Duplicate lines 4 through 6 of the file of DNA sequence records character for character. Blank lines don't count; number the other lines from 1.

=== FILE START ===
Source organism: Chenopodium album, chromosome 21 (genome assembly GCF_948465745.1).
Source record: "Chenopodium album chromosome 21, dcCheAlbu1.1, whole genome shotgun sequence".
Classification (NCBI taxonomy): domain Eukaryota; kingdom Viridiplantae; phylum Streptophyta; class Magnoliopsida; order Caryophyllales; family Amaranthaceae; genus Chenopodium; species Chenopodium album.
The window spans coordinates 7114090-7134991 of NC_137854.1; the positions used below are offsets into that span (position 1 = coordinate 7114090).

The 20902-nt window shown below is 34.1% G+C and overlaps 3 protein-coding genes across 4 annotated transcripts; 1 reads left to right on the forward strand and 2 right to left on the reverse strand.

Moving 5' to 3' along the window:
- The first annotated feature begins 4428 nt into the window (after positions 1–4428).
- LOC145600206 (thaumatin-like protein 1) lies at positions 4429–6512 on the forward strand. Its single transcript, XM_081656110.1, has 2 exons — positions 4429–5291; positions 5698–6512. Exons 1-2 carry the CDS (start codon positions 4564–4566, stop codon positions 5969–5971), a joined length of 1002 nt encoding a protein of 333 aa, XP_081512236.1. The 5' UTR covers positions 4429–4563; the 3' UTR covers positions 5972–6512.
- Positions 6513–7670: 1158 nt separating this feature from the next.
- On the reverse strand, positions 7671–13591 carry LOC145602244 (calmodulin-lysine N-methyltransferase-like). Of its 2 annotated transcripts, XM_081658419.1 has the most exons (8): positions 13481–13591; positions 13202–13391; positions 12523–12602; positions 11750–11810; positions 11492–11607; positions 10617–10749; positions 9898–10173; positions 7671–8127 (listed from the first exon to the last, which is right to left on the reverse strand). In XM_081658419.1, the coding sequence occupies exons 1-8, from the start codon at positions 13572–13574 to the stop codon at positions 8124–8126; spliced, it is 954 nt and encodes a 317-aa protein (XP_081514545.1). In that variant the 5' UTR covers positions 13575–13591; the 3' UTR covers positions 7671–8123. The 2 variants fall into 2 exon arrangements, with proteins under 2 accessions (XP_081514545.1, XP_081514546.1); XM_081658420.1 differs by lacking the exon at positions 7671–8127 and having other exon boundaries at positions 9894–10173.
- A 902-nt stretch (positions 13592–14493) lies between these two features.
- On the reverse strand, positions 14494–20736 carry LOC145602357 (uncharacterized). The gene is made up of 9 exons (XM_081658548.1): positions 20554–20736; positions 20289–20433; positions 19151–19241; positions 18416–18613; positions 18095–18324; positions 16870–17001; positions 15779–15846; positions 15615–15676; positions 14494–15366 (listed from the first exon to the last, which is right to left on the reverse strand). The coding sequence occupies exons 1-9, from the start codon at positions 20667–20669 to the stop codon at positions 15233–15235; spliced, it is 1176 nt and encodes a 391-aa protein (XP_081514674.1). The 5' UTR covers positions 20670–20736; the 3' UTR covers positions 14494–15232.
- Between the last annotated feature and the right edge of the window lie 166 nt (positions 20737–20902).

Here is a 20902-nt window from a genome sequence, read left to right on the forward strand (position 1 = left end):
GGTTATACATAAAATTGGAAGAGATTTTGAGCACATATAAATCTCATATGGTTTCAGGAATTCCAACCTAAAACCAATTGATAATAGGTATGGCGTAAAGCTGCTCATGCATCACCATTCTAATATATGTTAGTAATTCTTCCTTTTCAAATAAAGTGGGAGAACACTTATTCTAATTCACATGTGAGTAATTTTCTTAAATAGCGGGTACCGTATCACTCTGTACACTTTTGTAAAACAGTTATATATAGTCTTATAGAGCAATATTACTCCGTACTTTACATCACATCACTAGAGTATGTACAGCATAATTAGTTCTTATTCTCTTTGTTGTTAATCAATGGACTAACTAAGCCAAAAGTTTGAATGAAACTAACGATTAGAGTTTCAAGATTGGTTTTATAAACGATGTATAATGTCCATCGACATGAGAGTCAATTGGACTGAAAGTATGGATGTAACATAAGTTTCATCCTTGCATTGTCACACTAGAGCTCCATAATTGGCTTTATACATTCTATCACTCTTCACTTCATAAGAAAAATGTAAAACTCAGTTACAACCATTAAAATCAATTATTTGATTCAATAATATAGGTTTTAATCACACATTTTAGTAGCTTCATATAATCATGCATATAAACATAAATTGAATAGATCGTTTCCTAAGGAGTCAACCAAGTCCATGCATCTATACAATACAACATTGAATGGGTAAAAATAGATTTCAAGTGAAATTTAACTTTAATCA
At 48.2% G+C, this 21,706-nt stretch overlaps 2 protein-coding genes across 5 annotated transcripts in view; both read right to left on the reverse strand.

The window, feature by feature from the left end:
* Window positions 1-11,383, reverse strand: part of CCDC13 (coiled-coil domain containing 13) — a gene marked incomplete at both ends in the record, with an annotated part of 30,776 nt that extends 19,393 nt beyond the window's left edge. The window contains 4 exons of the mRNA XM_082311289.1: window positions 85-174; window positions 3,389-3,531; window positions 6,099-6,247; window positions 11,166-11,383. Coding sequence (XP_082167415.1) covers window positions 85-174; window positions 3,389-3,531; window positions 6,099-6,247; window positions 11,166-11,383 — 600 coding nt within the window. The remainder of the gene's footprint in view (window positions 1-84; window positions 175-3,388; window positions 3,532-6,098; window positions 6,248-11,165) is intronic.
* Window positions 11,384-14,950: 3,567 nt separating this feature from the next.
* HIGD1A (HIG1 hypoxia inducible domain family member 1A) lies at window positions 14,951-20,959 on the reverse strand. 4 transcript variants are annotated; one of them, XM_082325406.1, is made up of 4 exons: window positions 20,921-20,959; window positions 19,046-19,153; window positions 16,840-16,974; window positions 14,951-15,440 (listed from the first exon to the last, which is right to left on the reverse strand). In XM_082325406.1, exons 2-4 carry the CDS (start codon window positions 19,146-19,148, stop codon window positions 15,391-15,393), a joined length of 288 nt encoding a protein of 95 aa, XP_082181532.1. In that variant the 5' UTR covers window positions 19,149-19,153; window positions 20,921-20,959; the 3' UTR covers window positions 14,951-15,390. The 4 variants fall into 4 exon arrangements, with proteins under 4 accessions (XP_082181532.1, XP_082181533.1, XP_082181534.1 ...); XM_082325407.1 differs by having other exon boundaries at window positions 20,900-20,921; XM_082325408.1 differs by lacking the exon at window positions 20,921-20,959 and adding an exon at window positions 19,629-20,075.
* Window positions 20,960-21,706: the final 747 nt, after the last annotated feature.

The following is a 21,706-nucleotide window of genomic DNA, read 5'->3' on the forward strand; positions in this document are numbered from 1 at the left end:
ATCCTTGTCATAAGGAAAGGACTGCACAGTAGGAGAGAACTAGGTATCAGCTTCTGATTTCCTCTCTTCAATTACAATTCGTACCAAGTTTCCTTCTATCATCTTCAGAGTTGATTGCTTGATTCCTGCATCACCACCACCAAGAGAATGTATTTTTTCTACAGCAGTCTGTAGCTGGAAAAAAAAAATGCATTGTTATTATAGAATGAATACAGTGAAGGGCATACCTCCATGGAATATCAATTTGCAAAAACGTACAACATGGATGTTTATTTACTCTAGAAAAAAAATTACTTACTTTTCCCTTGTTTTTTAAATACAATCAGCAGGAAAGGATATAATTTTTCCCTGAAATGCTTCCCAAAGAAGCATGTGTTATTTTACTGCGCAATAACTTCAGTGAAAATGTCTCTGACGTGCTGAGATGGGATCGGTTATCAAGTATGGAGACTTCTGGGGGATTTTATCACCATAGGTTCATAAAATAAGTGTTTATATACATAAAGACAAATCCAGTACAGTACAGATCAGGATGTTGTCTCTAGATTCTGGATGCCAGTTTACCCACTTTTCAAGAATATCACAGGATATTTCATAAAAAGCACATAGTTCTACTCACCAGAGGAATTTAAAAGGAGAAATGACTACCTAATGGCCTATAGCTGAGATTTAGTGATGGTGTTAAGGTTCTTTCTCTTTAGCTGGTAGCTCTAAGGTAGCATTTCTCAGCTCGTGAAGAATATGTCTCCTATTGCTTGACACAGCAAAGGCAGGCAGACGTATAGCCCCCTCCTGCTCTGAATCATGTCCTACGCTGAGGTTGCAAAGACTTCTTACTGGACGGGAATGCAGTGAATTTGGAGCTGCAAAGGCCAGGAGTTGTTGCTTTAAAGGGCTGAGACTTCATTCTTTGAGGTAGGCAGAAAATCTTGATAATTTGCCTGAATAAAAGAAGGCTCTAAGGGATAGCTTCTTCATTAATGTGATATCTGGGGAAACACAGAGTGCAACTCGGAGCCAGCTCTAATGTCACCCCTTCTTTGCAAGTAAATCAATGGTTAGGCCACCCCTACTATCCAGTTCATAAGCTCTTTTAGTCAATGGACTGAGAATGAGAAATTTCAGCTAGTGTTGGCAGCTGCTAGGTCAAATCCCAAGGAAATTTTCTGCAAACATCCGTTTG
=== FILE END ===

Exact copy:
The window spans coordinates 7114090-7134991 of NC_137854.1; the positions used below are offsets into that span (position 1 = coordinate 7114090).

The 20902-nt window shown below is 34.1% G+C and overlaps 3 protein-coding genes across 4 annotated transcripts; 1 reads left to right on the forward strand and 2 right to left on the reverse strand.

Moving 5' to 3' along the window: